The stanch against injury has always been the Warriors’ bench, itself a fierce unit capable of exceedingly competent basketball. Andre Igoudala, Shaun Livingston, Mareese Speights, Brandon Rush, Leandro Barbosa, and Festus Ezeli averaged 38 points-per-game last season. Between them, they were often able to fill the gaps.

But the offseason saw the Warriors sink everything into Kevin Durant. Although he too has battled significant injuries, including terrifying ones that affected his feet, Durant is Durant, a monstrous apparition known by some as the Slim Reaper. Getting him was a no-brainer, the obvious thought being that adding the fourth (Durant) to the Warriors’ big three (Curry, Thompson, and Green) would make them virtually unstoppable.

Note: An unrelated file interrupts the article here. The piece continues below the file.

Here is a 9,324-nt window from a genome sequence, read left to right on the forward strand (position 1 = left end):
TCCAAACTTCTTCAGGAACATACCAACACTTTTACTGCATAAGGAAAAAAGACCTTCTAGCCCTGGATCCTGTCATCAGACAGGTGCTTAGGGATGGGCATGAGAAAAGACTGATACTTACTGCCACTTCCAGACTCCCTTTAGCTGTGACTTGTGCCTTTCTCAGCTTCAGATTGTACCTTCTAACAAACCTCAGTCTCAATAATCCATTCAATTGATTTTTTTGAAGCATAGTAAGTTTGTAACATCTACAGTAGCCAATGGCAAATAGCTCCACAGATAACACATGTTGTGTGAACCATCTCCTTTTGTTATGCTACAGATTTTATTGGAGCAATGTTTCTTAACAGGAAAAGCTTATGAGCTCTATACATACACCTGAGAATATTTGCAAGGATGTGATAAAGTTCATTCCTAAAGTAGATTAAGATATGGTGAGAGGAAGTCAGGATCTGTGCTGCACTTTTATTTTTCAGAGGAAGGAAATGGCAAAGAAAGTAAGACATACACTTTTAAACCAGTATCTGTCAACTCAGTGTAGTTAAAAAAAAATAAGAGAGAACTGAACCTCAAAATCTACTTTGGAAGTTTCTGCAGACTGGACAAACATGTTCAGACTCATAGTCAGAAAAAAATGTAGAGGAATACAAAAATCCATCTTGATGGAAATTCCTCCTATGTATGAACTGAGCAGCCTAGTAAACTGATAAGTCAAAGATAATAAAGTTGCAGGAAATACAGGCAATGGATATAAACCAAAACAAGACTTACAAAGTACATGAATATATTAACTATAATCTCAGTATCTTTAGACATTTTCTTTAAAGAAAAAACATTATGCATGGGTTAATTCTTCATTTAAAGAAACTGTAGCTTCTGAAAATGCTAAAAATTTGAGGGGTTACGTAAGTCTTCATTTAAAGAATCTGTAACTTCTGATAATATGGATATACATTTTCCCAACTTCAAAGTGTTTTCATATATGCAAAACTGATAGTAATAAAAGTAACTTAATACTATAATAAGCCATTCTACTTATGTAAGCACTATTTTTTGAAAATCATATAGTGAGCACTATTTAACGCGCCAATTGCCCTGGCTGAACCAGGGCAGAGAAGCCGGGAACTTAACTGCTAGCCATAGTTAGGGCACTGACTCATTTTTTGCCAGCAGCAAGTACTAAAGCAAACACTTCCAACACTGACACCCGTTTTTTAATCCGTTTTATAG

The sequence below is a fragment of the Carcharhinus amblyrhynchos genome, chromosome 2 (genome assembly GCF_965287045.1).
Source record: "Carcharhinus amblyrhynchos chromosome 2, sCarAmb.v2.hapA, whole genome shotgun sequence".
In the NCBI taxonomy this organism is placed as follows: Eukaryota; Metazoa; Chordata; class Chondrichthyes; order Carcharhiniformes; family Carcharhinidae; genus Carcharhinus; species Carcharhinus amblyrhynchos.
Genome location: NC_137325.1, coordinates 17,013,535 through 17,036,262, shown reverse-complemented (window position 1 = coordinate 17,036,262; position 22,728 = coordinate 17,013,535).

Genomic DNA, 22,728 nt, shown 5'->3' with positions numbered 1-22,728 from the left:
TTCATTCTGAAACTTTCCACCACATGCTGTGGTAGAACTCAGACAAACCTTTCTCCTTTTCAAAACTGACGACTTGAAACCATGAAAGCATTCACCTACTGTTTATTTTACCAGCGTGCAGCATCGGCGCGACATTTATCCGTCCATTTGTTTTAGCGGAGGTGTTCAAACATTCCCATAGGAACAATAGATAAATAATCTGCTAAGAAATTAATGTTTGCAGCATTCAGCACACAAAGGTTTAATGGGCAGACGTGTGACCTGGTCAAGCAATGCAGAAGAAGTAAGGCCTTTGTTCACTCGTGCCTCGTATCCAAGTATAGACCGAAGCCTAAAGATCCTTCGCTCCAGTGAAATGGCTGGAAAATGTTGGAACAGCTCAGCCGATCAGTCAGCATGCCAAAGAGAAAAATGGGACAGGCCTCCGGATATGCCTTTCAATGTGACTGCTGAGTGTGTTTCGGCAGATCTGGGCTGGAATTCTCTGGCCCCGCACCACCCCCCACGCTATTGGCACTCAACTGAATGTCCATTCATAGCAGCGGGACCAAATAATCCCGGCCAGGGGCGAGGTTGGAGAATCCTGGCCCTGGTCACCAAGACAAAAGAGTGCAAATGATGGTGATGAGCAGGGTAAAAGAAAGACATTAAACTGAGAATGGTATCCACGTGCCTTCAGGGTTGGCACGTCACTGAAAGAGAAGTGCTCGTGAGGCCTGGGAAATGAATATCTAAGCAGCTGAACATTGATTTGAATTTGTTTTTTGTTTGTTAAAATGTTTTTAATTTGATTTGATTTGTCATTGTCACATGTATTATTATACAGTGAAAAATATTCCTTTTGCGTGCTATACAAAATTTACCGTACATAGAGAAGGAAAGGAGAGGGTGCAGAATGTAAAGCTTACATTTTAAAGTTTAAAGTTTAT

Every strategy has its cost, and what the Warriors gave up to get Durant was its more competent bench. Scoring by the team’s top-six bench players is off 10 points per game, with Igoudala, Livingston, Ian Clark, the 10,000-year-old reanimated corpse of David West, JaVale McGee (?!?), and Kevon Looney averaging less than 28 points per game, thus setting the team up to pay a potentially higher price were one of its big four to get injured.

That then is the extent of the nail that the league’s other 29 teams have to hang their hat on: the Warriors having faced a weak schedule and having performed (relatively) badly against its more competitive teams, and a bench that is less impressive than it used to be.

Although that isn’t much, it is something, and it might be slightly more than the league expected to have going for it at the start of the season.